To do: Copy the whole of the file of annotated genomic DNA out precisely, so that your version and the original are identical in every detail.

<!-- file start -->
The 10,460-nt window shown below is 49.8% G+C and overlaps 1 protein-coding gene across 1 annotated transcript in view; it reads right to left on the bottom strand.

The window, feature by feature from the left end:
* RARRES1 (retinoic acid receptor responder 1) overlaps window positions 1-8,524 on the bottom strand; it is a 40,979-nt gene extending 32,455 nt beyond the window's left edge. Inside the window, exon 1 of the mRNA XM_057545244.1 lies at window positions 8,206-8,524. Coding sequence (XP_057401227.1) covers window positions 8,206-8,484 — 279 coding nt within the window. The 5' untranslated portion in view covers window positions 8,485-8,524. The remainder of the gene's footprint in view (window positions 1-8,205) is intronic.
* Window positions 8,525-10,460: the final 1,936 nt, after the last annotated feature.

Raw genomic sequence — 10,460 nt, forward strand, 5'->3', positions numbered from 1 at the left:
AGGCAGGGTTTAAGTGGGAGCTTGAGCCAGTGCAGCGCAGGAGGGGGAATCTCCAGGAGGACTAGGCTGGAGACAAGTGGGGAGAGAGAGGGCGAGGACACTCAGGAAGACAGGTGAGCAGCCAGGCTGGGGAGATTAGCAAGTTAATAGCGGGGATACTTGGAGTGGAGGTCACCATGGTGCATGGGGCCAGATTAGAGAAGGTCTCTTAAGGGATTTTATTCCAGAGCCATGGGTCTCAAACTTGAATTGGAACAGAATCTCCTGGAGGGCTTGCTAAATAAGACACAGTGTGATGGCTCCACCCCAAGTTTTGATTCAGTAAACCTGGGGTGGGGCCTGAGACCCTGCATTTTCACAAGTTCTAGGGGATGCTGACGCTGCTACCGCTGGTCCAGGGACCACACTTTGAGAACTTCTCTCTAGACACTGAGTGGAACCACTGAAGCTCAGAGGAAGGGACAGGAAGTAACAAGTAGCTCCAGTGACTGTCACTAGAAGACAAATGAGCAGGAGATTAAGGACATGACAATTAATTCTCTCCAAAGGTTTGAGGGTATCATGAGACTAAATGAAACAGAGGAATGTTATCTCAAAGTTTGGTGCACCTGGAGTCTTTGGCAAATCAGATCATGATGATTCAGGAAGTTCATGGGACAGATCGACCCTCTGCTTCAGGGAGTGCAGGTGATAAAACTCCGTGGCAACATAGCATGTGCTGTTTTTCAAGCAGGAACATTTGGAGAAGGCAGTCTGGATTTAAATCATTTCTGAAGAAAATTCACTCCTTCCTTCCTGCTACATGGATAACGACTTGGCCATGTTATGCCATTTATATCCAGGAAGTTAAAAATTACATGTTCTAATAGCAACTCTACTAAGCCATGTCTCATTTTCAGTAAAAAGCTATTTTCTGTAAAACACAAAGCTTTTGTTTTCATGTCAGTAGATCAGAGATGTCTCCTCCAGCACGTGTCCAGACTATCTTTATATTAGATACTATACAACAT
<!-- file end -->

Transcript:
The 10,460-nt window shown below is 49.8% G+C and overlaps 1 protein-coding gene across 1 annotated transcript in view; it reads right to left on the bottom strand.

The window, feature by feature from the left end:
* RARRES1 (retinoic acid receptor responder 1) overlaps window positions 1-8,524 on the bottom strand; it is a 40,979-nt gene extending 32,455 nt beyond the window's left edge. Inside the window, exon 1 of the mRNA XM_057545244.1 lies at window positions 8,206-8,524. Coding sequence (XP_057401227.1) covers window positions 8,206-8,484 — 279 coding nt within the window. The 5' untranslated portion in view covers window positions 8,485-8,524. The remainder of the gene's footprint in view (window positions 1-8,205) is intronic.
* Window positions 8,525-10,460: the final 1,936 nt, after the last annotated feature.

Raw genomic sequence — 10,460 nt, forward strand, 5'->3', positions numbered from 1 at the left:
AGGCAGGGTTTAAGTGGGAGCTTGAGCCAGTGCAGCGCAGGAGGGGGAATCTCCAGGAGGACTAGGCTGGAGACAAGTGGGGAGAGAGAGGGCGAGGACACTCAGGAAGACAGGTGAGCAGCCAGGCTGGGGAGATTAGCAAGTTAATAGCGGGGATACTTGGAGTGGAGGTCACCATGGTGCATGGGGCCAGATTAGAGAAGGTCTCTTAAGGGATTTTATTCCAGAGCCATGGGTCTCAAACTTGAATTGGAACAGAATCTCCTGGAGGGCTTGCTAAATAAGACACAGTGTGATGGCTCCACCCCAAGTTTTGATTCAGTAAACCTGGGGTGGGGCCTGAGACCCTGCATTTTCACAAGTTCTAGGGGATGCTGACGCTGCTACCGCTGGTCCAGGGACCACACTTTGAGAACTTCTCTCTAGACACTGAGTGGAACCACTGAAGCTCAGAGGAAGGGACAGGAAGTAACAAGTAGCTCCAGTGACTGTCACTAGAAGACAAATGAGCAGGAGATTAAGGACATGACAATTAATTCTCTCCAAAGGTTTGAGGGTATCATGAGACTAAATGAAACAGAGGAATGTTATCTCAAAGTTTGGTGCACCTGGAGTCTTTGGCAAATCAGATCATGATGATTCAGGAAGTTCATGGGACAGATCGACCCTCTGCTTCAGGGAGTGCAGGTGATAAAACTCCGTGGCAACATAGCATGTGCTGTTTTTCAAGCAGGAACATTTGGAGAAGGCAGTCTGGATTTAAATCATTTCTGAAGAAAATTCACTCCTTCCTTCCTGCTACATGGATAACGACTTGGCCATGTTATGCCATTTATATCCAGGAAGTTAAAAATTACATGTTCTAATAGCAACTCTACTAAGCCATGTCTCATTTTCAGTAAAAAGCTATTTTCTGTAAAACACAAAGCTTTTGTTTTCATGTCAGTAGATCAGAGATGTCTCCTCCAGCACGTGTCCAGACTATCTTTATATTAGATACTATACAACAT